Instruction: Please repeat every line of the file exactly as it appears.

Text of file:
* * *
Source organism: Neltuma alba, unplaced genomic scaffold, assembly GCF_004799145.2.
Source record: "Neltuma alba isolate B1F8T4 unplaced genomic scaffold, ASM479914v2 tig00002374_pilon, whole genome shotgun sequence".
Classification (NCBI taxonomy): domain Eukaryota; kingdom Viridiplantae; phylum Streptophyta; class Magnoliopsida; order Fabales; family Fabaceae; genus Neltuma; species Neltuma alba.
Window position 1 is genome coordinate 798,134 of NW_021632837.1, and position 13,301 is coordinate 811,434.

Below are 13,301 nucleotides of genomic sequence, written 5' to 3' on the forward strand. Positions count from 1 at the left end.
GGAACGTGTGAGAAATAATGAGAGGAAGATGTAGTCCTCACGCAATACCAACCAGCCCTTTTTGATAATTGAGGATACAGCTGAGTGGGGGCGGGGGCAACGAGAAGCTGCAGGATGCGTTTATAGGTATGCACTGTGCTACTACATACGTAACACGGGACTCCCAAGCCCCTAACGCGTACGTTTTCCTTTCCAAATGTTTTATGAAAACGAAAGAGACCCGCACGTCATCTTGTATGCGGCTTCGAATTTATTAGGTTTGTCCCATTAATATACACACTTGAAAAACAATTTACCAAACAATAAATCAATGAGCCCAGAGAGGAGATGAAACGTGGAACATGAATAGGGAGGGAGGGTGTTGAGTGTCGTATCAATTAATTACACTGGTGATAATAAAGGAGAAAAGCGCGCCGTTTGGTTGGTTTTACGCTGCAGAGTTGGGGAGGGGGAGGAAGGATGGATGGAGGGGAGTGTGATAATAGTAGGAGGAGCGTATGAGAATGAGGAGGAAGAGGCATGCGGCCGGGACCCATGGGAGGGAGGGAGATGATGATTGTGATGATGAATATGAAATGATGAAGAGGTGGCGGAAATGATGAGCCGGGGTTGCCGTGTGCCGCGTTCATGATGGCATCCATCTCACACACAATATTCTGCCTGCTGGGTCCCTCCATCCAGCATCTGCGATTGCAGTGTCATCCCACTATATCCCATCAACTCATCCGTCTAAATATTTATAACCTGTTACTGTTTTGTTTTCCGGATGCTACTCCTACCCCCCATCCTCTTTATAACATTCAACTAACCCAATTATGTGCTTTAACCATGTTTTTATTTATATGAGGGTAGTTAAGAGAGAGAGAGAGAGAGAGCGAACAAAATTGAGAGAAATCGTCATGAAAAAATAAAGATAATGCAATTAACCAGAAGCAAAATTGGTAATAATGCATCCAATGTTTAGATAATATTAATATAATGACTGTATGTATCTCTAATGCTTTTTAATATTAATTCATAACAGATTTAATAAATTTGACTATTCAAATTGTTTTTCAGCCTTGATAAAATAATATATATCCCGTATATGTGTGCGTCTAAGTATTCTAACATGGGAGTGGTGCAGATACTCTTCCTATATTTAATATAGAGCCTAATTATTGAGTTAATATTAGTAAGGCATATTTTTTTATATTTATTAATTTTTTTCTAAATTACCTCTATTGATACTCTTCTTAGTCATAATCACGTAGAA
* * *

Source organism: Neltuma alba, unplaced genomic scaffold, assembly GCF_004799145.2.
Source record: "Neltuma alba isolate B1F8T4 unplaced genomic scaffold, ASM479914v2 tig00002374_pilon, whole genome shotgun sequence".
Classification (NCBI taxonomy): domain Eukaryota; kingdom Viridiplantae; phylum Streptophyta; class Magnoliopsida; order Fabales; family Fabaceae; genus Neltuma; species Neltuma alba.
Window position 1 is genome coordinate 798,134 of NW_021632837.1, and position 13,301 is coordinate 811,434.

Below are 13,301 nucleotides of genomic sequence, written 5' to 3' on the forward strand. Positions count from 1 at the left end.
GGAACGTGTGAGAAATAATGAGAGGAAGATGTAGTCCTCACGCAATACCAACCAGCCCTTTTTGATAATTGAGGATACAGCTGAGTGGGGGCGGGGGCAACGAGAAGCTGCAGGATGCGTTTATAGGTATGCACTGTGCTACTACATACGTAACACGGGACTCCCAAGCCCCTAACGCGTACGTTTTCCTTTCCAAATGTTTTATGAAAACGAAAGAGACCCGCACGTCATCTTGTATGCGGCTTCGAATTTATTAGGTTTGTCCCATTAATATACACACTTGAAAAACAATTTACCAAACAATAAATCAATGAGCCCAGAGAGGAGATGAAACGTGGAACATGAATAGGGAGGGAGGGTGTTGAGTGTCGTATCAATTAATTACACTGGTGATAATAAAGGAGAAAAGCGCGCCGTTTGGTTGGTTTTACGCTGCAGAGTTGGGGAGGGGGAGGAAGGATGGATGGAGGGGAGTGTGATAATAGTAGGAGGAGCGTATGAGAATGAGGAGGAAGAGGCATGCGGCCGGGACCCATGGGAGGGAGGGAGATGATGATTGTGATGATGAATATGAAATGATGAAGAGGTGGCGGAAATGATGAGCCGGGGTTGCCGTGTGCCGCGTTCATGATGGCATCCATCTCACACACAATATTCTGCCTGCTGGGTCCCTCCATCCAGCATCTGCGATTGCAGTGTCATCCCACTATATCCCATCAACTCATCCGTCTAAATATTTATAACCTGTTACTGTTTTGTTTTCCGGATGCTACTCCTACCCCCCATCCTCTTTATAACATTCAACTAACCCAATTATGTGCTTTAACCATGTTTTTATTTATATGAGGGTAGTTAAGAGAGAGAGAGAGAGAGAGCGAACAAAATTGAGAGAAATCGTCATGAAAAAATAAAGATAATGCAATTAACCAGAAGCAAAATTGGTAATAATGCATCCAATGTTTAGATAATATTAATATAATGACTGTATGTATCTCTAATGCTTTTTAATATTAATTCATAACAGATTTAATAAATTTGACTATTCAAATTGTTTTTCAGCCTTGATAAAATAATATATATCCCGTATATGTGTGCGTCTAAGTATTCTAACATGGGAGTGGTGCAGATACTCTTCCTATATTTAATATAGAGCCTAATTATTGAGTTAATATTAGTAAGGCATATTTTTTTATATTTATTAATTTTTTTCTAAATTACCTCTATTGATACTCTTCTTAGTCATAATCACGTAGAA